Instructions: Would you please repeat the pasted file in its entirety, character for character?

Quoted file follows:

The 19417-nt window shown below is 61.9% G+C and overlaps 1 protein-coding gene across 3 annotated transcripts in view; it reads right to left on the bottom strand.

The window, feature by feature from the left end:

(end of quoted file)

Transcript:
The 19417-nt window shown below is 61.9% G+C and overlaps 1 protein-coding gene across 3 annotated transcripts in view; it reads right to left on the bottom strand.

The window, feature by feature from the left end: